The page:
The number of swimmers at the two schools also has fluctuated over the years and is trending downward. Back in 2003-2004 there were close to 100 swimmers, but only 54 between the two schools this year, with just 14 at Deering, which historically has seen more swimmers. The athletic departments projects 37 swimmers between the two schools next year.

Daly said the school district needs to work better with youth sports programs to help keep athletic participation rates up in individual sports once those athletes get to high school.

Although the goal of the co-op teams initiative is to ensure students can participate in the sport of their choice rather than about cutting costs, creating one golf team could save the district close to $3,500, while combining the track programs could yield a savings of $20,400 and combining the swim programs could yield a $23,000 savings according to the presentation from Botana, Daly and O’Leary.

Board member Marnie Morrione said combining programs would not be her first choice, but it could be prudent given the district’s financial situation. Botana has said the district is facing $1 million loss related to the coronavirus pandemic, stemming from increased costs from ensuring students had access to technology at home for distance learning and from lost revenue from Medicaid and the school nutrition program.


“I am in favor because we’ve got to find and area for cost-saving,” Morrione said.

This would be the first time the board has weighed in on cooperative teams. The formation of the current co-op teams – the Deering/Portland boys and girls ice hockey teams in 2011, Deering/Portland field hockey team in 2019, Deering/Portland/Cheverus boys and girls nordic ski programs and the Portland/South Portland wrestling team in 2018 – resulted from the recommendations of the athletic directors and the superintendent and didn’t need board approval at that time. The MPA now requires school board approval before making its ruling.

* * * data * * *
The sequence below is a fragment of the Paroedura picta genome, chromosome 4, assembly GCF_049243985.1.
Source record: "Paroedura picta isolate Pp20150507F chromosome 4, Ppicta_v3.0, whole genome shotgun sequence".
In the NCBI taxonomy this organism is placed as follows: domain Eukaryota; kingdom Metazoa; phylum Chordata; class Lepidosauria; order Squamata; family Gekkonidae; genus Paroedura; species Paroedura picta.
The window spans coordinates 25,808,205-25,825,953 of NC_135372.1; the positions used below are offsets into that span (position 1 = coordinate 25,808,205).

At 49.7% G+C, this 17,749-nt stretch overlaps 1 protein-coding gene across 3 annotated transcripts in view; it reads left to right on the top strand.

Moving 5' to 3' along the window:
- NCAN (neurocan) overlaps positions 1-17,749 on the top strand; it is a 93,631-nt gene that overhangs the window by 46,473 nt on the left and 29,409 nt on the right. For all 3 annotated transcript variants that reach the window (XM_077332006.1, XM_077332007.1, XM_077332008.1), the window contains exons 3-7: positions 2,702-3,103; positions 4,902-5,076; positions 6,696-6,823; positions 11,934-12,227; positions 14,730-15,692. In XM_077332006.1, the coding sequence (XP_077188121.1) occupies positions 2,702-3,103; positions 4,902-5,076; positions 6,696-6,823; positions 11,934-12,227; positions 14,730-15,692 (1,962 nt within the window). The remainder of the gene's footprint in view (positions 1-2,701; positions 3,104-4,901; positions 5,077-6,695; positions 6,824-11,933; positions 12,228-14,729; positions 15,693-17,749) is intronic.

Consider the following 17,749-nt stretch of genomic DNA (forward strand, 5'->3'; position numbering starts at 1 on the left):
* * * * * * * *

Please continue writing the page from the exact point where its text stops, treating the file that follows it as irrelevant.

Board member Sarah Thompson said she has some trepidation about combining sports teams without more feedback from the booster groups, students and parents.

“While I trust our athletic directors and our professionals, at the same time I don’t want to be part of the demise of particular long-standing sports in the city of Portland,” she said.

“I want there to be a conversation broader than ourselves,” she added, “because you are going to hit a lot of hot buttons with this.”

Board member Anna Trevorrow doesn’t see it the same way.


“I see it as an avenue for flexibility when we don’t have the participation in a school that we need,” she said.

“I am supportive of the general direction that this is heading. I appreciate the diligence to make sure any kind who wants to pay has a place to do so,” board member Adam Burk said.

If Portland’s cooperative teams form, they will join a small roster of similar programs.

According to the Maine Principals’ Association, there are no cooperative teams in golf in the state and only two cooperative teams in track (St. Dominic/Lisbon/Winthrop and Mattanawcook/Penobscot Valley). Cooperative swim teams are generally rare as well, with only one team in Class A ( Gardiner/Hall-Dale) and four in Class B (Waterville/Winslow, Old Town/Orono, Caribou/Fort Fairfield and Boothbay/Wiscasset).